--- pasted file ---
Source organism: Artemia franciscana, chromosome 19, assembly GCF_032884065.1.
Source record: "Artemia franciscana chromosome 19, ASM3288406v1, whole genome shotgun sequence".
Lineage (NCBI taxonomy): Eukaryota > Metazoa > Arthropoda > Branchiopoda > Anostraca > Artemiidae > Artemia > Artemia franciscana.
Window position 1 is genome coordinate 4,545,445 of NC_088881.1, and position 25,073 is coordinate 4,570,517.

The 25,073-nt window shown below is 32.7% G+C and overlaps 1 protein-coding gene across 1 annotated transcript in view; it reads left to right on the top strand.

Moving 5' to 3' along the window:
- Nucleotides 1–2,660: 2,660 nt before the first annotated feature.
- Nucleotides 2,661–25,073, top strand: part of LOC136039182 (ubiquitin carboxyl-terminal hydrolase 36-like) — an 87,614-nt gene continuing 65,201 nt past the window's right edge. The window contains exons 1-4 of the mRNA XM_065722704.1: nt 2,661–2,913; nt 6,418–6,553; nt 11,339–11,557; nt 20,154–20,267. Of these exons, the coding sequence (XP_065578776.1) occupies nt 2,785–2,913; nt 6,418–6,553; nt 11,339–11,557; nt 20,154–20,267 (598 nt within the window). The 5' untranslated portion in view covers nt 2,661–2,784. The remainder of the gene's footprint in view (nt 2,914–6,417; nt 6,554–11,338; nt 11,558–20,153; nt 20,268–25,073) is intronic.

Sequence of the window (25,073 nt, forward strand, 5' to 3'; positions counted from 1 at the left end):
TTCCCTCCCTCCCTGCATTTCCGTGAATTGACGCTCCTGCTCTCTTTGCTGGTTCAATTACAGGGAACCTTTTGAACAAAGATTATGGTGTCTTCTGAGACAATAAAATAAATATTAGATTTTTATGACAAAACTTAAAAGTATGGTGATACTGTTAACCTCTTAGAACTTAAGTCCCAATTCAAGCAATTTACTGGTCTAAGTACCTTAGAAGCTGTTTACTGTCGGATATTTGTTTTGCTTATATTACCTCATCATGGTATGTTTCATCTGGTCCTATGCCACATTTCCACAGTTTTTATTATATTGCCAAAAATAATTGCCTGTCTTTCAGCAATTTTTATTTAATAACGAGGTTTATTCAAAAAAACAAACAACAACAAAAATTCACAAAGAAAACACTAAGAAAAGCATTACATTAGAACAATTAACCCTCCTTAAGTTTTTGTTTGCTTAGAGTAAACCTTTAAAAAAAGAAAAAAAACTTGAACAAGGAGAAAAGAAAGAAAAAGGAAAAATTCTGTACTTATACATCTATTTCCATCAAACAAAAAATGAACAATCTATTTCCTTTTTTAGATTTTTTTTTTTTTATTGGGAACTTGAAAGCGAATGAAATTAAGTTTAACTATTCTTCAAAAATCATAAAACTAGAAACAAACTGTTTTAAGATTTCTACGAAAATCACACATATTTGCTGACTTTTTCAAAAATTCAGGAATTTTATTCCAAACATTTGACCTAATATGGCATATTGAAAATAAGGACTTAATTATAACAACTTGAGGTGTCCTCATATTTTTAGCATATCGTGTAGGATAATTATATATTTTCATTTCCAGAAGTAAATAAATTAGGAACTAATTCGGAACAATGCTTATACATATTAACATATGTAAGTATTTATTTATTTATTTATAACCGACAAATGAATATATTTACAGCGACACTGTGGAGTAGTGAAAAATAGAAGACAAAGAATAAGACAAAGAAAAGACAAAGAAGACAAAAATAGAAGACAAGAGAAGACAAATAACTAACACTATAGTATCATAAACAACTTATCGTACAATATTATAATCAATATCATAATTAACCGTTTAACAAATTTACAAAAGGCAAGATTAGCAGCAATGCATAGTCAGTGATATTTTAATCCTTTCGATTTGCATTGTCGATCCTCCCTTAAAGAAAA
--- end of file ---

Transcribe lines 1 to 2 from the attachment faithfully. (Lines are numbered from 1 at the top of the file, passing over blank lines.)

Source organism: Artemia franciscana, chromosome 19, assembly GCF_032884065.1.
Source record: "Artemia franciscana chromosome 19, ASM3288406v1, whole genome shotgun sequence".